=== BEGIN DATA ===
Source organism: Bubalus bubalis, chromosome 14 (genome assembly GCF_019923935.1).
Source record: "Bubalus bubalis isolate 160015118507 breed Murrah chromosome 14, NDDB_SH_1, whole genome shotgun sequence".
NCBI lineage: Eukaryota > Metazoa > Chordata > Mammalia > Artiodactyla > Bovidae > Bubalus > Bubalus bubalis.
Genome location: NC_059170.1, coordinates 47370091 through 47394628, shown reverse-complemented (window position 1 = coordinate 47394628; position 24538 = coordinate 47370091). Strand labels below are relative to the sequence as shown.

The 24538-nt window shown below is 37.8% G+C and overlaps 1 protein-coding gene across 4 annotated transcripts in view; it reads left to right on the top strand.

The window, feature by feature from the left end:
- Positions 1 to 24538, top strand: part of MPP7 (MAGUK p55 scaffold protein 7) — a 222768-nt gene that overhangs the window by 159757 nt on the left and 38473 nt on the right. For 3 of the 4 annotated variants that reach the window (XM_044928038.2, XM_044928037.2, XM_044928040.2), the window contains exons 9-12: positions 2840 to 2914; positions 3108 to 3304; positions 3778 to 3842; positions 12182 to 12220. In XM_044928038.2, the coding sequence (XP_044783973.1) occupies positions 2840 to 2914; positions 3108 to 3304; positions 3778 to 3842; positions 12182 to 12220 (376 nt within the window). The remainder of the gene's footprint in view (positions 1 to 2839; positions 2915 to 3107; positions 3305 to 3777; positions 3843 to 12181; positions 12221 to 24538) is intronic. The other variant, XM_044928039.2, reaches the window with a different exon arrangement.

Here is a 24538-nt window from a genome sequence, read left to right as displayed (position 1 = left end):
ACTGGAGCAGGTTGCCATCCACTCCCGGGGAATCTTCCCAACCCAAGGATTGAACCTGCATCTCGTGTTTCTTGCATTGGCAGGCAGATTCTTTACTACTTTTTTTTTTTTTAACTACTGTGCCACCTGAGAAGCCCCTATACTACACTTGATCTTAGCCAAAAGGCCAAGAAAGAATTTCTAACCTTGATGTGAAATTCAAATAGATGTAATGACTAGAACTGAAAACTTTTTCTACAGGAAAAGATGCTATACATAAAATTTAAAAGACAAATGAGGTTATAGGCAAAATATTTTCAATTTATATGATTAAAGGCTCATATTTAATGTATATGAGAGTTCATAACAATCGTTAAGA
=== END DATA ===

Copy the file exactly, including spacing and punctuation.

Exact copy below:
Source organism: Bubalus bubalis, chromosome 14 (genome assembly GCF_019923935.1).
Source record: "Bubalus bubalis isolate 160015118507 breed Murrah chromosome 14, NDDB_SH_1, whole genome shotgun sequence".
NCBI lineage: Eukaryota > Metazoa > Chordata > Mammalia > Artiodactyla > Bovidae > Bubalus > Bubalus bubalis.
Genome location: NC_059170.1, coordinates 47370091 through 47394628, shown reverse-complemented (window position 1 = coordinate 47394628; position 24538 = coordinate 47370091). Strand labels below are relative to the sequence as shown.

The 24538-nt window shown below is 37.8% G+C and overlaps 1 protein-coding gene across 4 annotated transcripts in view; it reads left to right on the top strand.

The window, feature by feature from the left end:
- Positions 1 to 24538, top strand: part of MPP7 (MAGUK p55 scaffold protein 7) — a 222768-nt gene that overhangs the window by 159757 nt on the left and 38473 nt on the right. For 3 of the 4 annotated variants that reach the window (XM_044928038.2, XM_044928037.2, XM_044928040.2), the window contains exons 9-12: positions 2840 to 2914; positions 3108 to 3304; positions 3778 to 3842; positions 12182 to 12220. In XM_044928038.2, the coding sequence (XP_044783973.1) occupies positions 2840 to 2914; positions 3108 to 3304; positions 3778 to 3842; positions 12182 to 12220 (376 nt within the window). The remainder of the gene's footprint in view (positions 1 to 2839; positions 2915 to 3107; positions 3305 to 3777; positions 3843 to 12181; positions 12221 to 24538) is intronic. The other variant, XM_044928039.2, reaches the window with a different exon arrangement.

Here is a 24538-nt window from a genome sequence, read left to right as displayed (position 1 = left end):
ACTGGAGCAGGTTGCCATCCACTCCCGGGGAATCTTCCCAACCCAAGGATTGAACCTGCATCTCGTGTTTCTTGCATTGGCAGGCAGATTCTTTACTACTTTTTTTTTTTTTAACTACTGTGCCACCTGAGAAGCCCCTATACTACACTTGATCTTAGCCAAAAGGCCAAGAAAGAATTTCTAACCTTGATGTGAAATTCAAATAGATGTAATGACTAGAACTGAAAACTTTTTCTACAGGAAAAGATGCTATACATAAAATTTAAAAGACAAATGAGGTTATAGGCAAAATATTTTCAATTTATATGATTAAAGGCTCATATTTAATGTATATGAGAGTTCATAACAATCGTTAAGA